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# Car power from car batteries while not in a car? Answered

I bought a car battery just so I could take it with me camping and charge my cell phone. Here is the problem: car powered devices are designed to be charged in a car while the car is running. The voltage of car power is 14.4 volts and the voltage of a fully charged car battery is 12.6 volts. The car battery will charge my cell phone because it is low amperage and does not drop the voltage very much (only if the car battery is mostly full), but if I try to connect my inverter and power higher-amp devices the inverter will beep and not work because it senses low voltage.

One way I can get my battery to work is if I had a DC step up transformer. A car battery ranges between 0 and 12.6 volts. I need something which can supply a constant 14.4 volts as the battery is drained. Another option is if I got two batteries and hooked them together in series for 24 volts. If I did that I would need a transformer which could convert 24 to 14.4 volts as the batteries drained.

So what is the best way to do this? This is for my camera drone: a DJI Mavic Air. If I could charge my drone batteries with a car battery I could fly a lot longer.

Thanks

-Jacob

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## Discussions

Jacob, You should be able to use an inverter to convert the nominal car battery voltage to 110v AC required by the MavicAir AC Power Adapter. Looking at the specs (https://www.dji.com/mavic-air/info) I believe the AC Power Adapter requires 60 watts continuous power so size your inverter to provide at least double this current (and size your cables from the battery to the inverter to take the current!). If we expect 80% efficiency that's over 6.25 amps from the battery nominal, not including inrush spikes. If your inverter is complaining then you may have too small/too long wires between battery and inverter and hence a voltage drop.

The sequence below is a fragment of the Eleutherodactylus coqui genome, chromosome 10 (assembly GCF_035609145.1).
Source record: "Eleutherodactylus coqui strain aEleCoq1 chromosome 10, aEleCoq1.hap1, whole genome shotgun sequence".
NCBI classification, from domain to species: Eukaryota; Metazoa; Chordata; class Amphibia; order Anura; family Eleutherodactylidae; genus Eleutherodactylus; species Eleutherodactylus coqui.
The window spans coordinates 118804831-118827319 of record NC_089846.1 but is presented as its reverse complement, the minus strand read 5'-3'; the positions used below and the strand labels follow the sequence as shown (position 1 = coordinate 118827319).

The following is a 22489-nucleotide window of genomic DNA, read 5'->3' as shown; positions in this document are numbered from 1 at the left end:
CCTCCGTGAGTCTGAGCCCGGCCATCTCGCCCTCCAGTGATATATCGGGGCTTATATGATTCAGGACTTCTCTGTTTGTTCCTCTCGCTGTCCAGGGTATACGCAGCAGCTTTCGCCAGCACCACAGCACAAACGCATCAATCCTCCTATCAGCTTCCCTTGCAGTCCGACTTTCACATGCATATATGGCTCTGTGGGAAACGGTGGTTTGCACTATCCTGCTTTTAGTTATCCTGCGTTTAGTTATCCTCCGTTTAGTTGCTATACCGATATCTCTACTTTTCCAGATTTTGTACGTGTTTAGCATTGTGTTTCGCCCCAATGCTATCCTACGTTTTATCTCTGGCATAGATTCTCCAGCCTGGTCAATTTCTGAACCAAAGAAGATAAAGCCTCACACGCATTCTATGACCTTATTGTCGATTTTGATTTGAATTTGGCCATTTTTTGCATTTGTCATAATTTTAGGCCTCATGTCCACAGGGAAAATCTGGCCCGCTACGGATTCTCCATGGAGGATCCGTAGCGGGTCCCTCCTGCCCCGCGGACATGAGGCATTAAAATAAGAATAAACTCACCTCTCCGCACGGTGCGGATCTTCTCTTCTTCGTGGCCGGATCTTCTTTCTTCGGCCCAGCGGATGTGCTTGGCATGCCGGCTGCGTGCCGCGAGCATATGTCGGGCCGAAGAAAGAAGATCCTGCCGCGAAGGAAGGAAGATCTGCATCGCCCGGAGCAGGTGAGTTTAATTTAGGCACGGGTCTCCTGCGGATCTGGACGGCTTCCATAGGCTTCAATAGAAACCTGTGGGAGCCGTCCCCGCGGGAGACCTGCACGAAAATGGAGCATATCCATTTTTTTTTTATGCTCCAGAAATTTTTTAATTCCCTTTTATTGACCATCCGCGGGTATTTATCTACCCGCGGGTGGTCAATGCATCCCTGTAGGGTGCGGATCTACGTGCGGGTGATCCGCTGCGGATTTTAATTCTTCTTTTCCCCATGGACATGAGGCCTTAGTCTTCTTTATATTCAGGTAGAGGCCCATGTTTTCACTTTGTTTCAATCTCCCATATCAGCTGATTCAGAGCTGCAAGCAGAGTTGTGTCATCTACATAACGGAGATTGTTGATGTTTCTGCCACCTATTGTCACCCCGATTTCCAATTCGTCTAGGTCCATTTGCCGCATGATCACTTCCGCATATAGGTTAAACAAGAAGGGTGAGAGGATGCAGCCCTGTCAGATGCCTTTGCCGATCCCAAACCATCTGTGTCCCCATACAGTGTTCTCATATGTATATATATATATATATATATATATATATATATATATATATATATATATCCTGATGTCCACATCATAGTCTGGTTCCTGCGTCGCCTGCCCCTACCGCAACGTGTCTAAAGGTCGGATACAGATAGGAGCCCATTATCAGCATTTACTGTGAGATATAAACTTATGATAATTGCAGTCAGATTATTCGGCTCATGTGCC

I also don't know if the AC Power Adapter is fine with a modified square wave or if it requires a pure sine wave inverter... that could also be your problem.
You could go with a 24 volt system as you suggest using two car batteries and a 24 volt inverter. Increasing voltage is much easier on the electronics since the resistive losses are proportional to the square of the current.
If I were you I'd stay away from any electronic project to make 14.4 volt boosters, etc. and stay with consumer products. Boosting the battery voltage artificially would probably only end up draining the car battery below its 50% line and significantly reducing its life.
Best Wishes

I need a battery supply that can output 120 volts because my drone battery charger runs off of house hold current. I thought I could plug the drone charger into an inverter which is plugged into the car battery, but I am having problems with the voltage dropping too far.

If you go that route then you might be wasting more energy than what is used to charge your battery.
For every half decent drone or battery pack you can get car chargers that run off 12V DC.

I just tested out a car drone charger. It is as I thought, it works in a car when the car is on but it will not work off of a car battery by itself, so I need a way to boost the battery voltage. A car battery ranges from between 0 and 12.6 volts. I need to a converter which will take car battery voltage and put out a voltage of between 13-16 volts. The car drone charger can take between 13-16 volts.